The annual event is pushing the envelope while returning from a detour on its 10th year, with new space arrangements, programs, and conversations surrounding art in all its forms.
This is an excerpt from Lifestyle Asia’s April 2023 Issue.
Nothing compares to that feeling of being back at home. The empty parking space at The Link in Makati was once again filled with a mixed crowd of artists, collectors, and art enthusiasts who waited for the most anticipated return of one of the largest art events in the country–the Art Fair Philippines which had its public run from February 17 to 19.
The online iterations of the fair in 2020 and 2021, and the hybrid set-up in 2022, are departures from the usual onsite presentation of the fair as a response to the pandemic. However, on its 10th installment, the organizers together with design firm Locsin and Partners intentionally veered away from its previous exhibition layout of a white cube and instead adopted a ‘biophilic’ design wherein the open spaces allow interactive areas for more people to connect.
“This year, for instance, we knew that the layout would be radically different from what we’ve done before, or even [with] what is [considered] conventional for an art fair. I fully expected not to please everybody with what we decided to do,” shares one of the fair’s triumvirate of founders Trickie Colayco Lopa in an exclusive interview with Lifestyle Asia along with her co-founders Geraldine “Dindin” Araneta, and Lisa Ongpin Periquet.
“We’ve received praise and plaudits but also complaints,” she admits. “But then again, pushing the envelope is something we’ve not shied away from.”
Araneta believes that the new layout of the space encouraged social interactions among the participating galleries and visitors who are enthused to reconnect with each other, more especially after in-person public events took hiatus during the pandemic.
“Perhaps another indication of success, but this is personal, is the introduction of a new exhibition design, the biophilic concept which was organic or free flowing rather than rectilinear,” says Araneta. “And at the same time it also allowed viewers to pause or rest from seeing art through the social spaces.”
One could easily get lost while navigating the multi-level fair and its new interior, but what could be more exciting than finding yourself staring and appreciating an artwork that resonated to you the most out of the hundred of art pieces displayed? As the organizers envisioned the exhibition space to be more flexible, it created a different kind of dynamism with the way the fairgoers experience the space and it’s the kind of disruption that leads to an unexpected discovery.
FURTHER OPENING UP TO NEW POSSIBILITIES
“We keep ourselves informed, aware, and up-to-date with global conversations and thus, this allows us to capture the zeitgeist, so to speak” says Lopa when asked about the recent inclusions in their roster of exhibitors, primarily ones that highlighted performances led by the Hugo Boss Asia Art Award Eisa Jocson who performed excerpts of her body of work and impromptu dances by Fifth Wall who donned Carl Jan Cruz designs. The medium of photography took centerstage through FotomotoPH and Tarzeer Pictures, among others.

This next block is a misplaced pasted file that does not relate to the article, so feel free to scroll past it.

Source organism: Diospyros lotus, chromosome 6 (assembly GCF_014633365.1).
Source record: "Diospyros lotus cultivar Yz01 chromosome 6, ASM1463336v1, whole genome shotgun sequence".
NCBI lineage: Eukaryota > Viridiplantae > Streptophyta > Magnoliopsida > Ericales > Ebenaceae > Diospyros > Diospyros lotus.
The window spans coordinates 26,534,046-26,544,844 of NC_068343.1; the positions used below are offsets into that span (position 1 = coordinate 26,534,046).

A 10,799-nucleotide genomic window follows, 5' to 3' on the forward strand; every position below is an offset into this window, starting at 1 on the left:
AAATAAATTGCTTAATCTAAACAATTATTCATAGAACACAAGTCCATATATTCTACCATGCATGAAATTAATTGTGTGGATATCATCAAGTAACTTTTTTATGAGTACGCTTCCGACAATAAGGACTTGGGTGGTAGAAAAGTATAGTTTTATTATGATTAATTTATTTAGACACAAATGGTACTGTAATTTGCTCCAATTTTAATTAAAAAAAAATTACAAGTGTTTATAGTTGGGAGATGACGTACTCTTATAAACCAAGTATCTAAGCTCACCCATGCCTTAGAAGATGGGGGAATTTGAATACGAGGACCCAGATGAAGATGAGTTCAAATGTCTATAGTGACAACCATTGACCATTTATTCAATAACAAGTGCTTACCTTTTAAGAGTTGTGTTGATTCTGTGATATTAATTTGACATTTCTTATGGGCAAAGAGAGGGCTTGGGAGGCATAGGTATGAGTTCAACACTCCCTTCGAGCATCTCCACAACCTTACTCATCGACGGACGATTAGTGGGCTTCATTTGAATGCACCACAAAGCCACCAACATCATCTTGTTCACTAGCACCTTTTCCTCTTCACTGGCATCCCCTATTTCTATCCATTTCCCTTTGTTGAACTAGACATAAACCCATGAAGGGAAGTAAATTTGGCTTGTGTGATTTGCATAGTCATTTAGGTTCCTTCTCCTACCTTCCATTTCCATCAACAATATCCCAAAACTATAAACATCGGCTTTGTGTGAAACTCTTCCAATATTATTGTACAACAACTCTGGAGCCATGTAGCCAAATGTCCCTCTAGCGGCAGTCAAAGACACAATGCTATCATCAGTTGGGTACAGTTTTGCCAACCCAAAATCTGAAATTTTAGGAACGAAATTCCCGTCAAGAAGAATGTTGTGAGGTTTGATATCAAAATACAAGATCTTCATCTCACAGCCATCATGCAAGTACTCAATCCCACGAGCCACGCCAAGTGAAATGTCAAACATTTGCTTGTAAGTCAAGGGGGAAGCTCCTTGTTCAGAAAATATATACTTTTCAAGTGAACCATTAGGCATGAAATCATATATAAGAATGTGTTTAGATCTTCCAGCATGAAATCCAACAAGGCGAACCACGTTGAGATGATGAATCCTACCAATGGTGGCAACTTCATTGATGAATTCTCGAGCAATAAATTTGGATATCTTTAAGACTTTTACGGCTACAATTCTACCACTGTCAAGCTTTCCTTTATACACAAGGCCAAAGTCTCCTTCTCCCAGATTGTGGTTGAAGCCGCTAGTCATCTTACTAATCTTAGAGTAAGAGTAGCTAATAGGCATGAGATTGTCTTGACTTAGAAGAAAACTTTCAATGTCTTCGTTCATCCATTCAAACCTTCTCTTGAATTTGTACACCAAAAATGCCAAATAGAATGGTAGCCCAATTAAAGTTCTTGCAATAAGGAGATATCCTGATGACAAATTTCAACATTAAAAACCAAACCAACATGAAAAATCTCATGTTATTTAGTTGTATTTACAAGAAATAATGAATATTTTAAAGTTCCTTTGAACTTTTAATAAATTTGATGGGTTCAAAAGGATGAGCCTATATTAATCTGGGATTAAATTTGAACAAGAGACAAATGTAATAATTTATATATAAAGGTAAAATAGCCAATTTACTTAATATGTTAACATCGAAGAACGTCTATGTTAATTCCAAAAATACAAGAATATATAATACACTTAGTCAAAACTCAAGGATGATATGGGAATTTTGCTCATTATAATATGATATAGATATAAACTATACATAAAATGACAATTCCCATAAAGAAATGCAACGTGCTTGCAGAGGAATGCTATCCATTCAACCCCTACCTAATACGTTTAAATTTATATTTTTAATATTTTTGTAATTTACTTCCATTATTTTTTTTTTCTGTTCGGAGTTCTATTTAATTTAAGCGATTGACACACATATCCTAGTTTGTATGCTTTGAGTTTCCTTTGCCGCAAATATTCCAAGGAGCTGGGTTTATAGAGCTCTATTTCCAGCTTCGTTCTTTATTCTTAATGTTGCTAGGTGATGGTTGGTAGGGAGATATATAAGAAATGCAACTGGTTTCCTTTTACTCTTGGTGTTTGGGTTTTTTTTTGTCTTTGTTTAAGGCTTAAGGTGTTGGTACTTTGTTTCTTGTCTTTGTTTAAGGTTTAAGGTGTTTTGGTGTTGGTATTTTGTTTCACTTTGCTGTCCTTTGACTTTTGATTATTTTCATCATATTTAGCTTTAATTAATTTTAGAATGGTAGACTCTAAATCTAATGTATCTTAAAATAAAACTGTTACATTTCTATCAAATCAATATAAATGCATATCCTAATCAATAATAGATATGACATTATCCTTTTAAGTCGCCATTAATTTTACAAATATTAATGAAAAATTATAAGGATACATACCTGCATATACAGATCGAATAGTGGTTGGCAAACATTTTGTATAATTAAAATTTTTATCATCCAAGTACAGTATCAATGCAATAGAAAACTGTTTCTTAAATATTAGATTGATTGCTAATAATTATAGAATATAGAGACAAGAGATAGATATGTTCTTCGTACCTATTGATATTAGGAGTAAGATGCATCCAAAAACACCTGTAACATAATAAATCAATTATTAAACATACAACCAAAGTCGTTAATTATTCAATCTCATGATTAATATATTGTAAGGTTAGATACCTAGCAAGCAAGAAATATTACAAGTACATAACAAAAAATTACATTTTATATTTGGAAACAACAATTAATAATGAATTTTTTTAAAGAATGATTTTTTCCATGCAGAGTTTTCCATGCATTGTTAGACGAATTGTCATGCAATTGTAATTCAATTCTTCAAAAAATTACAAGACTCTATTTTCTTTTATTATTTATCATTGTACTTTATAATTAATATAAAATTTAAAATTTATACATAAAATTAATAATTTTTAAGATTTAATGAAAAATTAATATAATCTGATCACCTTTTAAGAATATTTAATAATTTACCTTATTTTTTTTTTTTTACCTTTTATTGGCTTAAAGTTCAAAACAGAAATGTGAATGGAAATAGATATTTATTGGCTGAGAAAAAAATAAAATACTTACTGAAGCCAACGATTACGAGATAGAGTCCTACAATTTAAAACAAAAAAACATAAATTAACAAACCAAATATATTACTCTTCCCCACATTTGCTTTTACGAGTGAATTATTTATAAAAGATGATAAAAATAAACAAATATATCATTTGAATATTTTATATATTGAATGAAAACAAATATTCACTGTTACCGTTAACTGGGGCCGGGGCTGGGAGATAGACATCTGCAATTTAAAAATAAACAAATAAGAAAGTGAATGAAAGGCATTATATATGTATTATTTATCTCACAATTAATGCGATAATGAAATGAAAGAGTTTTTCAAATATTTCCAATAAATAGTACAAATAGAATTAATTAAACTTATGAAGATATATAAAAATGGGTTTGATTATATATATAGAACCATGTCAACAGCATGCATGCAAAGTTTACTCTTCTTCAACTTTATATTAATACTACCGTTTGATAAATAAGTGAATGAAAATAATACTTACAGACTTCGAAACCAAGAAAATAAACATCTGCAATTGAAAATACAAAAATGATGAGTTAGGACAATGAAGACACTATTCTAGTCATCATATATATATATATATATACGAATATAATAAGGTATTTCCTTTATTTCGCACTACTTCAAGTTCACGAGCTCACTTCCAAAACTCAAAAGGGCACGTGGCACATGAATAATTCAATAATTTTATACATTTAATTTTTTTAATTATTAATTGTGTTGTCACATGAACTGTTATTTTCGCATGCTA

For Periquet, the introduction of new sections in the fair is part of a conscious effort to stay in tune with the times. “Our crafting of the fair is always dynamic. We discuss and experience global artistic trends and evaluate our past efforts with a critical eye,” she says. There is always a conversation ongoing among the three of us about new ideas for the future while retaining those that have worked for us in the past.”
One of the many highlights of the fair was the ArtFairPH/ Residencies special exhibition featuring the works of the artists in residency from different partner institutions and art collectives in the regions. The residency, on its second edition, is a program that they want to further develop through partnerships.
According to Periquet, “the Residencies program is very exciting in that it addresses the artistic development of artists of all disciplines and it places the artist in an environment different to their usual one, in an effort to reflect, experiment with and discover new aspects to their art-making.”
Read more by purchasing a copy of the Lifestyle Asia April 2023 magazine via SariSari.shopping or select newsstands in National Bookstore and Fully Booked. Subscribe to the E-Magazine via Readly, Magzter, and Press Reader.
Photos courtesy of Art Fair Philippines. Banner Photo by Ariana Bongato (She Who Is Born Amidst the Froth, oil and acrylic on canvas).